Some three years ago Roamer received a communication, penned in what I’d previously considered to be a rather ‘strange’ language!
It was a letter from award-winning author Wilson Burgess, written in his beloved Ulster Scots dialect.
Thereafter Wilson shared an occasional story here that was generally appreciated by more than a few readers who, like Roamer, hadn’t previously given Ulster Scots too much credence.
The remainder of today’s page is another of Wilson’s amusing musings about life, and love, entitled ‘A fine Ulster Scot’s romance.’
In the history of a young Ulster Scot’s life as cloistered and uniform as mine, such a real adventure as publicly falling in love cannot be overlooked.
Her name was Mary Burke and she spoke in a soft Ballweaney Ulster Scots ‘patois’ - a dialect spoken in that particular locality and considered as distinct from a literary language.
My father was most displeased with my choice and insinuated that ‘my still unravished bride of quietness’ - a sarcastic reference to John Keats ‘Ode to a Grecian Urn’ or Harkness McLeister’s ‘At the heels o’ the hunt’, I am not sure which, may have been a descendant of William Burke the infamous Scots grave robber, who in the 1820s, with his friend William Hare, dug up bodies to sell to anatomists for medical dissection.
When this had no effect on my ardour he resorted to questioning Miss Burke’s mental density and referred to her as ‘a detraquee’, what I now know to be a French word meaning that she enjoyed a good intelligence and active mind but her wits had left the rails and were careering all over the country.
As my mother, who reluctantly accepted the liaison, put it, “One never knows what dear Mary would say next and that she did not know herself added to her charm!”
Rumour had it that Miss Burke’s unusual eccentricity arose from a previous disappointment in love.
I did not think of her as eccentric at all!
I regarded her as sublime and original and I liked her very much.
It would be dishonest if I were to pretend that she did not feel a similar partiality for me.
I leave it to the doyen of Ulster Scots poetry, Harkness McLeister, to put our relationship into perspective:
“Hir approach tae me wiz no the same
Iz the ithers I had met,
She toul mae that she loved me right away
That nae metter whir Ah lukked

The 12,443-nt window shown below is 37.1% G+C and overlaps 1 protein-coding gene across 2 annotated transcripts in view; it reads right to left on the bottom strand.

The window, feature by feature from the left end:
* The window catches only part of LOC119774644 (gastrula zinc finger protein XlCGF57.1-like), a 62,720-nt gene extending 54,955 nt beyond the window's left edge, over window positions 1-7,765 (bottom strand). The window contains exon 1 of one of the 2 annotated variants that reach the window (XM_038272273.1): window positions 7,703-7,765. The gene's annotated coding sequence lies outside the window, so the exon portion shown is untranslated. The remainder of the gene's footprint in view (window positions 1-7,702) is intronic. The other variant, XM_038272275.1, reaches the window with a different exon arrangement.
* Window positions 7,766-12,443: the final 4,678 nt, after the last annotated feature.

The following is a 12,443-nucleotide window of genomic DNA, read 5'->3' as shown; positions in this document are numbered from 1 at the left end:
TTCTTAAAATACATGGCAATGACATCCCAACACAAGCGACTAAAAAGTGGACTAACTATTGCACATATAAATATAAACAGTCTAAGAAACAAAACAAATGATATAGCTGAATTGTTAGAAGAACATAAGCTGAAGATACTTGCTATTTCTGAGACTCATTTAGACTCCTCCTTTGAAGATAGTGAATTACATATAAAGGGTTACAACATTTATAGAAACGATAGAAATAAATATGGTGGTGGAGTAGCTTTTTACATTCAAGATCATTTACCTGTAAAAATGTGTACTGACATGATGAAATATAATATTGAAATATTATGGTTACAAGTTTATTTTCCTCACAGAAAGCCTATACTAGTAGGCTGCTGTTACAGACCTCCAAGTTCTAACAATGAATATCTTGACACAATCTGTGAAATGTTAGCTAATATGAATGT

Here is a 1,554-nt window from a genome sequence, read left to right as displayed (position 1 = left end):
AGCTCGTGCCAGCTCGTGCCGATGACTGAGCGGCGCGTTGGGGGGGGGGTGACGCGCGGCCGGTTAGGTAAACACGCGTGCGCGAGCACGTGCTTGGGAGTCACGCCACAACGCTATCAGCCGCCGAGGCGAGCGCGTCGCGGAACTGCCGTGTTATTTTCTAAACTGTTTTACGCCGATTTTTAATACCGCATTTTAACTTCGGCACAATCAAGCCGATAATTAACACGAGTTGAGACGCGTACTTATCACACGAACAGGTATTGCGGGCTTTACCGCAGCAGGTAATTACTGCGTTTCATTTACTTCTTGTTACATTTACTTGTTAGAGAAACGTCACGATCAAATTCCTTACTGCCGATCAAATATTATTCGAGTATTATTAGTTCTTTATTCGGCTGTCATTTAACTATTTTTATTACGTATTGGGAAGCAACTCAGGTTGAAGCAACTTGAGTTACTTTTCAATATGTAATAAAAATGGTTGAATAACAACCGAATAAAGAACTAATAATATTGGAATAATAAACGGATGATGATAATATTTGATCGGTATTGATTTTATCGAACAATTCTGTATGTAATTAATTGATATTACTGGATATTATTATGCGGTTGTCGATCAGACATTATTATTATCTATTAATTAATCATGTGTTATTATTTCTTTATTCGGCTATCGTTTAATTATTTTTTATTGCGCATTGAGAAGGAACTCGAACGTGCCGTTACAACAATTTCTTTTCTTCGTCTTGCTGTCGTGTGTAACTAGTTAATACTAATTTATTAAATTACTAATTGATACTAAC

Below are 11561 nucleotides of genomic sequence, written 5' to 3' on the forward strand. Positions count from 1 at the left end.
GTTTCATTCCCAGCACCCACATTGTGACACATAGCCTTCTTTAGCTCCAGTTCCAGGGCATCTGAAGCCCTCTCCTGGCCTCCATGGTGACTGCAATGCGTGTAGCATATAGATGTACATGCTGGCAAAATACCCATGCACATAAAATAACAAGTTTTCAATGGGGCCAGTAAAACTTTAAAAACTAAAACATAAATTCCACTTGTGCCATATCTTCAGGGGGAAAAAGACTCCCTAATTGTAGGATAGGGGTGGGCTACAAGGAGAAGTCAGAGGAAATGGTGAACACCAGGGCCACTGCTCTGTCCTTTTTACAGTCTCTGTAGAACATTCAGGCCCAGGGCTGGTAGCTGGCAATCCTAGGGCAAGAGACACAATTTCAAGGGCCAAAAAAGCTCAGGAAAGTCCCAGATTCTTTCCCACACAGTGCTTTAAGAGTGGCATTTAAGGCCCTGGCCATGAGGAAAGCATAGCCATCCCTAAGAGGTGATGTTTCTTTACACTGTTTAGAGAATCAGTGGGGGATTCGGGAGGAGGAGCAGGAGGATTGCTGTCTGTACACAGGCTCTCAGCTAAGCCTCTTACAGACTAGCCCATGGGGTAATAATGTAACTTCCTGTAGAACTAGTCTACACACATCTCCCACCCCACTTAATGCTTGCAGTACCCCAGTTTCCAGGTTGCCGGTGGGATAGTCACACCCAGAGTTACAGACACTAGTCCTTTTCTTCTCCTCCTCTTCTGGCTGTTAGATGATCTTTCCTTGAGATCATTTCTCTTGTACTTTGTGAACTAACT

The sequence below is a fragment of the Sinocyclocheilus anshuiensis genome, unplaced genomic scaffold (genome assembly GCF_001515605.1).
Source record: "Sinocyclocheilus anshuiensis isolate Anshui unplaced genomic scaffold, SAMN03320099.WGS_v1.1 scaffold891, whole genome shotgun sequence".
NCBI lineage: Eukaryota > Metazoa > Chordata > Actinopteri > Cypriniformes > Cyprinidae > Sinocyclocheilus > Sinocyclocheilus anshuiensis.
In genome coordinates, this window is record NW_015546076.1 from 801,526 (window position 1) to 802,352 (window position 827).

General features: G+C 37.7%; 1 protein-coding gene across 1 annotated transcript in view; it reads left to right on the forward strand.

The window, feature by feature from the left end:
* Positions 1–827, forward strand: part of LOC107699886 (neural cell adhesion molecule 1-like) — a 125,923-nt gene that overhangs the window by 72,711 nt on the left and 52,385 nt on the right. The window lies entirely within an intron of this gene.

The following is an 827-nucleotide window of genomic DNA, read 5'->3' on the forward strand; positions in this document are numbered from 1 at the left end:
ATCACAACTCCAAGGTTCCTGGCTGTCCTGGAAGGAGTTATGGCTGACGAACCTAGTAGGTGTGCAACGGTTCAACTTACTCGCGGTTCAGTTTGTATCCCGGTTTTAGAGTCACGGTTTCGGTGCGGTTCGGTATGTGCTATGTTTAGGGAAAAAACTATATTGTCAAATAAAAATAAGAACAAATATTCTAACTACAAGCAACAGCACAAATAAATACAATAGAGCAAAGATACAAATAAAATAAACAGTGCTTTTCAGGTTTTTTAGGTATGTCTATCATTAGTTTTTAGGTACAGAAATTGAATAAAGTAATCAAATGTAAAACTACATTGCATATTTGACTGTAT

Nae better wid Ah get
Sae hurry up an’ name the weddin’ day.”
Miss Burke was the daughter of a retired sheep shearer and lived with numerous siblings in a solitary house high up in Scalty Screedles.
I delighted in my visits to Miss Burke.
She always received me with great effusion, skipping to meet me and leading me by hand held high with a little mincing movement to a rose-covered bower behind the house.
Here she would regale me with a jug of buttermilk and
home-baked scones which were practically inedible, which she described in her alluring Ulster Scots accent as ‘quare packin.’
Conversation with Miss Burke was a great treat to me; I enjoyed its waywardness; it reminded me of a tune that wandered off in different keys, similar, one might say, to her musical talent.
Miss Burke had recently joined the Wild Weemin o’ Ulster Scots Pipe Band and would insist on playing her scales for my edification.
As I listened to her ‘scraichin’ on the bagpipes I thought how churlish it was for Scots poet William Dunbar to suggest that if there was going to be music in hell it would be the bagpipes. I thought I had never heard anything so lovely; it all seemed intoxicating beyond anything I had ever dreamed of.
I searched my mind for a romantic line and had to refer to Ulster Scots ‘noble prize winner’ McLeister, but unable to find something to suit the moment, I opted for a little epic by Christopher Marlowe:
“Beautiful Leander, beautiful and young
Whose tragedy divine Musaeus sung.”
I could see myself at that moment as Leander who drowned while trying to cross Hellespont to reach his beloved Hero the priestess of Aphrodite.
Sadly, Miss Burke was not a partner in my joy!
With a pale face and burning eyes she stood over me, the prey of violent perturbation.
It was sometime before she could resolve on the form of a valedictory speech.
She then denounced me in unmeasured terms for bringing into her house lines from some abominable atheistic non-Ulster Scots poet.
“If mae fether widda heerd you quotin’ frae some oul book that wisnae Ulster Scots hae widda set yae doon as a profligate an’ no a fit boady tae merry haes dochter,” she scraiched.
I was greatly wounded and offended, but my indignation was smothered up in the excitement that never again would I err in quoting any Romantic poet other than Crushybracken’s favourite son, and the master of all Ulster Scots poets Harkness McLeister,
My father for his part was pleased that the relationship had ‘founderd’ and could not contain his enthusiasm when telling me that he had it from good authority that in future all Ulster Scots couples contemplating marriage would be eligible for a financial grant from a Government quango set up to discourage them “frae livin ower the brush” - that is, living in an unmarried state.